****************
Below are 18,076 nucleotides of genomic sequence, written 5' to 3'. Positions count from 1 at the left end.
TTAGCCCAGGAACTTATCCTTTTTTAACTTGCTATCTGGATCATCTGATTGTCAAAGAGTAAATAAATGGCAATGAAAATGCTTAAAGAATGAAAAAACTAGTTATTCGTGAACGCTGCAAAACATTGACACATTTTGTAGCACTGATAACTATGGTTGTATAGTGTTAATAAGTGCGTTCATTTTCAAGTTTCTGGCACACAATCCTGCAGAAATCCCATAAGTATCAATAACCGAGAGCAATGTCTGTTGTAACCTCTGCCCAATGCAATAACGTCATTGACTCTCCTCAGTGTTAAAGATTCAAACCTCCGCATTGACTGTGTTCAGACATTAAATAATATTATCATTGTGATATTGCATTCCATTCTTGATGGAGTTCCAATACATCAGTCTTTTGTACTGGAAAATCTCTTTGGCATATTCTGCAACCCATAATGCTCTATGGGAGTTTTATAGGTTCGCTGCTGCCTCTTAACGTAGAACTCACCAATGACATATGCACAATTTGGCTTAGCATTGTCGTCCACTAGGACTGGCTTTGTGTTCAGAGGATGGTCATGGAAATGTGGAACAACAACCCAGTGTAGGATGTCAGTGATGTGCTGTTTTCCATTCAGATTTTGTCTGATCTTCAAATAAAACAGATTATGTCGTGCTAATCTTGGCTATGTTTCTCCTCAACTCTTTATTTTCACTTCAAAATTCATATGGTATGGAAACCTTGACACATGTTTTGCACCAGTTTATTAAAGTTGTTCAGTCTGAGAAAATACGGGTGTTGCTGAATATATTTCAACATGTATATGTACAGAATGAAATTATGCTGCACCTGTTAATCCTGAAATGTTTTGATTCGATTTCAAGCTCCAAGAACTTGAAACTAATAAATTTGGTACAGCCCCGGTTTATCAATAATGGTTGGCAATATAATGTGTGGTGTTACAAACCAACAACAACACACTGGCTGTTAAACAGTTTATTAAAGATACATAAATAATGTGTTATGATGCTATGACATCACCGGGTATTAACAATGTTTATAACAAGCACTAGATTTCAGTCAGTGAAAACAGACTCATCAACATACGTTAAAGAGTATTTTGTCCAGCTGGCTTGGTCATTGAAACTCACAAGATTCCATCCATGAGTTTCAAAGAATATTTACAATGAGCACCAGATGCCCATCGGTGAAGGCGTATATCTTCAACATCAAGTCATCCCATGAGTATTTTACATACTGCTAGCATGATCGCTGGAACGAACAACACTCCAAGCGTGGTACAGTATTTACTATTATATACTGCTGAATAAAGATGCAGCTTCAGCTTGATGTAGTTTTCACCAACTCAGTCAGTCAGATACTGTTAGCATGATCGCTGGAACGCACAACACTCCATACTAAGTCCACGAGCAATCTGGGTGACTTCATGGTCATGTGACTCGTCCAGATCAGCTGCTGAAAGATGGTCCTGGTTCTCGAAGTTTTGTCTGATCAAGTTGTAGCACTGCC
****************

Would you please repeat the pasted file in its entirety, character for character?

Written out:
Below are 18,076 nucleotides of genomic sequence, written 5' to 3'. Positions count from 1 at the left end.
TTAGCCCAGGAACTTATCCTTTTTTAACTTGCTATCTGGATCATCTGATTGTCAAAGAGTAAATAAATGGCAATGAAAATGCTTAAAGAATGAAAAAACTAGTTATTCGTGAACGCTGCAAAACATTGACACATTTTGTAGCACTGATAACTATGGTTGTATAGTGTTAATAAGTGCGTTCATTTTCAAGTTTCTGGCACACAATCCTGCAGAAATCCCATAAGTATCAATAACCGAGAGCAATGTCTGTTGTAACCTCTGCCCAATGCAATAACGTCATTGACTCTCCTCAGTGTTAAAGATTCAAACCTCCGCATTGACTGTGTTCAGACATTAAATAATATTATCATTGTGATATTGCATTCCATTCTTGATGGAGTTCCAATACATCAGTCTTTTGTACTGGAAAATCTCTTTGGCATATTCTGCAACCCATAATGCTCTATGGGAGTTTTATAGGTTCGCTGCTGCCTCTTAACGTAGAACTCACCAATGACATATGCACAATTTGGCTTAGCATTGTCGTCCACTAGGACTGGCTTTGTGTTCAGAGGATGGTCATGGAAATGTGGAACAACAACCCAGTGTAGGATGTCAGTGATGTGCTGTTTTCCATTCAGATTTTGTCTGATCTTCAAATAAAACAGATTATGTCGTGCTAATCTTGGCTATGTTTCTCCTCAACTCTTTATTTTCACTTCAAAATTCATATGGTATGGAAACCTTGACACATGTTTTGCACCAGTTTATTAAAGTTGTTCAGTCTGAGAAAATACGGGTGTTGCTGAATATATTTCAACATGTATATGTACAGAATGAAATTATGCTGCACCTGTTAATCCTGAAATGTTTTGATTCGATTTCAAGCTCCAAGAACTTGAAACTAATAAATTTGGTACAGCCCCGGTTTATCAATAATGGTTGGCAATATAATGTGTGGTGTTACAAACCAACAACAACACACTGGCTGTTAAACAGTTTATTAAAGATACATAAATAATGTGTTATGATGCTATGACATCACCGGGTATTAACAATGTTTATAACAAGCACTAGATTTCAGTCAGTGAAAACAGACTCATCAACATACGTTAAAGAGTATTTTGTCCAGCTGGCTTGGTCATTGAAACTCACAAGATTCCATCCATGAGTTTCAAAGAATATTTACAATGAGCACCAGATGCCCATCGGTGAAGGCGTATATCTTCAACATCAAGTCATCCCATGAGTATTTTACATACTGCTAGCATGATCGCTGGAACGAACAACACTCCAAGCGTGGTACAGTATTTACTATTATATACTGCTGAATAAAGATGCAGCTTCAGCTTGATGTAGTTTTCACCAACTCAGTCAGTCAGATACTGTTAGCATGATCGCTGGAACGCACAACACTCCATACTAAGTCCACGAGCAATCTGGGTGACTTCATGGTCATGTGACTCGTCCAGATCAGCTGCTGAAAGATGGTCCTGGTTCTCGAAGTTTTGTCTGATCAAGTTGTAGCACTGCC